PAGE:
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Similarly, H1N2 pre-infected chickens had peak viral shedding at 3 DPC which decreased with time (Figure 5E and F). Contact control chickens also shed virus starting at 3 DPC (Figure 5E), at approximately the same levels as H1N2 pre-infected chickens in cloacal swabs at all DPCs. However, H5N1 shedding in oral swabs from contact controls was slightly higher than in H1N2 pre-infected chickens at DPC 5, 7 and 10 (Figure 5F). In addition, H1N2 pre-infected chickens did not develop clinical disease while contact control chickens started to develop clinical signs of H5N1 on 4 DPC (Figure 5G). The difference in clinical score between the 2 groups was statistically significant at DPC 5, 6 and 7 (p<0.05). All H1N2 pre-infected chickens survived H5N1 challenge (Figure 5H). However, in the contact control group, 1 chicken died on DPC 6 and another on DPC 7 (Figure 5H). Once again, 2 contact control chickens survived H5N1 challenge without showing any clinical disease.

Pathology of chickens that died from H5N1 challenge

Histological lesions consistent with HPAI were observed in chickens that developed clinical disease. However, the organs affected and extent of the lesion was variable between individual birds examined. Common lesions included interstitial pneumonia, splenic necrosis and macrophage hyperplasia, lymphohistiocytic and necrotizing myocarditis and multifocal pancreatic necrosis. Influenza viral antigen was most consistently detected in lung, spleen, heart, skeletal muscle, kidney, proventriculus and pancreas by immunohistochemistry.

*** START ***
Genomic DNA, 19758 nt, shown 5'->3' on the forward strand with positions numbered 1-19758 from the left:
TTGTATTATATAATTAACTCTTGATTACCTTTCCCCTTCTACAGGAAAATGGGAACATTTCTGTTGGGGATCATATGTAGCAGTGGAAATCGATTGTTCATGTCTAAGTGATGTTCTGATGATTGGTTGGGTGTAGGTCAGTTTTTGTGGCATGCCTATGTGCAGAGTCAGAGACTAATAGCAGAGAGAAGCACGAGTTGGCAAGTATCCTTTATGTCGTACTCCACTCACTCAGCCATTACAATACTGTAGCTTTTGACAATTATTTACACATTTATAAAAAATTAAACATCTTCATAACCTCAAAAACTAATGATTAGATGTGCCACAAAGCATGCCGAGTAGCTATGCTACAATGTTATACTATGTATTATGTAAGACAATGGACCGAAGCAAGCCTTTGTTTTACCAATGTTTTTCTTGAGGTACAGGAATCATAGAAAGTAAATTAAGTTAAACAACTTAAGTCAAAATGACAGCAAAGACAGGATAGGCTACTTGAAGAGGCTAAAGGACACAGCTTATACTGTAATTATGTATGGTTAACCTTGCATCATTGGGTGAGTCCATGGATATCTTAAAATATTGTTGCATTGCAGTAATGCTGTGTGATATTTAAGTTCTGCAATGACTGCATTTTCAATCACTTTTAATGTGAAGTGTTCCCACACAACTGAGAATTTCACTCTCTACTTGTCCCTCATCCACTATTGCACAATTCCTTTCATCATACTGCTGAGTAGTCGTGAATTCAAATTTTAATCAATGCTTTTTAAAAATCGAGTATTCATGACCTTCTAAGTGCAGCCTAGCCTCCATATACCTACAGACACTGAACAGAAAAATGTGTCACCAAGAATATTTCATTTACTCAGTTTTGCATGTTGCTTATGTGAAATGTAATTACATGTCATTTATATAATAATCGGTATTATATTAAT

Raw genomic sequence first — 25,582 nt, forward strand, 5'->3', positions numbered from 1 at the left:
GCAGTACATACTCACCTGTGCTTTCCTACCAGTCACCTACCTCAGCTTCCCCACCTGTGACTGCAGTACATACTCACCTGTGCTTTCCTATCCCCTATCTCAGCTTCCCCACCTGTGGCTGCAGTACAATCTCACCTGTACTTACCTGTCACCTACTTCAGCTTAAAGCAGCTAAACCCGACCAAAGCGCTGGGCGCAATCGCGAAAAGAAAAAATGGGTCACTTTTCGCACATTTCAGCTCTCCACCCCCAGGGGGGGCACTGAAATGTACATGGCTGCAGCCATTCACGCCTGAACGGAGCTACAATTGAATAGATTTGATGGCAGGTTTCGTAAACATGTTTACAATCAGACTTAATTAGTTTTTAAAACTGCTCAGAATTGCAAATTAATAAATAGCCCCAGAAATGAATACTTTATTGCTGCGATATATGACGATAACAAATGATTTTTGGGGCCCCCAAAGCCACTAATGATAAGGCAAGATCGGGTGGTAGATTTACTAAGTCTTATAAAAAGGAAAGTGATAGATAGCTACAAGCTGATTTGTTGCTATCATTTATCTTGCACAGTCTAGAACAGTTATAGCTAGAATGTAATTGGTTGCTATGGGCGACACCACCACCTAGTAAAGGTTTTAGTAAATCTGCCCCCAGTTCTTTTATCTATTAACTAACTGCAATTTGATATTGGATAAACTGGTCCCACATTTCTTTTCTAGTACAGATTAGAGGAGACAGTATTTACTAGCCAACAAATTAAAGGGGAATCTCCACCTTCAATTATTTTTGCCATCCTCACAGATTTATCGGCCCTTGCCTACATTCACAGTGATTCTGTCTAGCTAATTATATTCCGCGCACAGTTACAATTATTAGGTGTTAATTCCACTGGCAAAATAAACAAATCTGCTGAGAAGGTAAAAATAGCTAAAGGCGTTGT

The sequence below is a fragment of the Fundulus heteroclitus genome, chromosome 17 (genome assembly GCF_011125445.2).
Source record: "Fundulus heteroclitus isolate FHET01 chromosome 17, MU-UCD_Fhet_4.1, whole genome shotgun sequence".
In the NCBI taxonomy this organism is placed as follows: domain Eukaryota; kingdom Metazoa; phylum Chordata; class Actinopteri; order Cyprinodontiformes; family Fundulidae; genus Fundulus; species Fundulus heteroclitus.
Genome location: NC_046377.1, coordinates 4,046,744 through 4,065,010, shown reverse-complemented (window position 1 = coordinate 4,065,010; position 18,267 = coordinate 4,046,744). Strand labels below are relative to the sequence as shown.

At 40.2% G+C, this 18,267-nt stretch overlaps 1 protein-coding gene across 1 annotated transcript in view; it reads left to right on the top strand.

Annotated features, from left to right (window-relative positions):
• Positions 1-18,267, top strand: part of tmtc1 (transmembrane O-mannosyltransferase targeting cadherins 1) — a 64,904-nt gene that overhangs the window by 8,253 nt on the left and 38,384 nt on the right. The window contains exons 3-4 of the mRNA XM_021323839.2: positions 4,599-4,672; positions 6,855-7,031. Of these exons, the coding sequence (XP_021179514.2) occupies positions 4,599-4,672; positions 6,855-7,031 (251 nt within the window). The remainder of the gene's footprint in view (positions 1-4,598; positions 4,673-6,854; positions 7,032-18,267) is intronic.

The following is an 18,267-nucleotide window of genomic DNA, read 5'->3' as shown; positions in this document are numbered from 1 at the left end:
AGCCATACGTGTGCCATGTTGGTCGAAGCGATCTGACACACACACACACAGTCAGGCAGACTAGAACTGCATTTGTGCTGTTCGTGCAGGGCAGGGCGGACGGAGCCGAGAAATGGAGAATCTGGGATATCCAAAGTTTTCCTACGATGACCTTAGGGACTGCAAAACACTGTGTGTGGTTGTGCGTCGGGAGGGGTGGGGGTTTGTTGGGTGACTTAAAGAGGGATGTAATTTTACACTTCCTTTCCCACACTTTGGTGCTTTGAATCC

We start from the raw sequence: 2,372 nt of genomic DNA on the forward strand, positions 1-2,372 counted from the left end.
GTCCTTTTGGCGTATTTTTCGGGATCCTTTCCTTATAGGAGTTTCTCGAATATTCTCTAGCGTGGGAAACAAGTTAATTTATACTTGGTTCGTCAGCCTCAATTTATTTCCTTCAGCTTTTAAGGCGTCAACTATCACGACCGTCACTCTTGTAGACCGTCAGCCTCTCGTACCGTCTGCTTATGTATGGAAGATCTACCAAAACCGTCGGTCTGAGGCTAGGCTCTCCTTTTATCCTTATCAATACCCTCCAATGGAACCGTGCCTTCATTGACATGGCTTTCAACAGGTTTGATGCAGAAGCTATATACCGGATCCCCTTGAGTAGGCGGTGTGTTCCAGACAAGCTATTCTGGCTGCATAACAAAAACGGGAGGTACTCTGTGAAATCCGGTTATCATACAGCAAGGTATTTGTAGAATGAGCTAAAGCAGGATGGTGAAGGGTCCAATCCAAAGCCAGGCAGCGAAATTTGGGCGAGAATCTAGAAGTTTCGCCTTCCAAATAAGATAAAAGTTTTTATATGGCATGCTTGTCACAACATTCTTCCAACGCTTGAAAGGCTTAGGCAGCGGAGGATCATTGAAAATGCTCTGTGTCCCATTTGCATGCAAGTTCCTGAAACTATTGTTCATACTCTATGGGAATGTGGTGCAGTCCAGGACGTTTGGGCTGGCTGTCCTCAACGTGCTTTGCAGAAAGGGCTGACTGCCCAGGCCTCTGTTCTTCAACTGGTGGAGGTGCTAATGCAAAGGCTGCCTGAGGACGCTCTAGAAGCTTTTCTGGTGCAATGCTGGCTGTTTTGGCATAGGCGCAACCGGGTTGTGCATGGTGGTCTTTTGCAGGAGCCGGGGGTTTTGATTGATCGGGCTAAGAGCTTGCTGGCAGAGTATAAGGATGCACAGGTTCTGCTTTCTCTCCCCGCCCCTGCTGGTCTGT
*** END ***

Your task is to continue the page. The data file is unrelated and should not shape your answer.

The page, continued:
Seroconversion in chickens following A/chicken/Vietnam/14/2005 H5N1 challenge

Twenty one days following H5N1 challenge sera collected from all surviving chickens was assessed for H5 specific antibodies using an H5 competitive ELISA, H5N1 virus neutralization and HI. The majority of chickens from H1N1 and H1N2 pre-infected as well as surviving contact control chickens developed H5 specific antibodies following challenge (Figure 6).

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Figure 6. Seroconversion following H5N1 challenge.

Sera from H1N1 (n = 17) or H1N2 (n = 17) pre-infected chickens and naïve contact controls (n = 4) that survived H5N1 challenge were evaluated for H5 specific antibodies by haemagglutination inhibition (HI) and virus neutralization (VN) assays. Histograms represent means of HI titres (black histograms) and VN titres (open histograms) and bars represent standard error of means.

doi:10.1371/journal.pone.0051933.g006

Discussion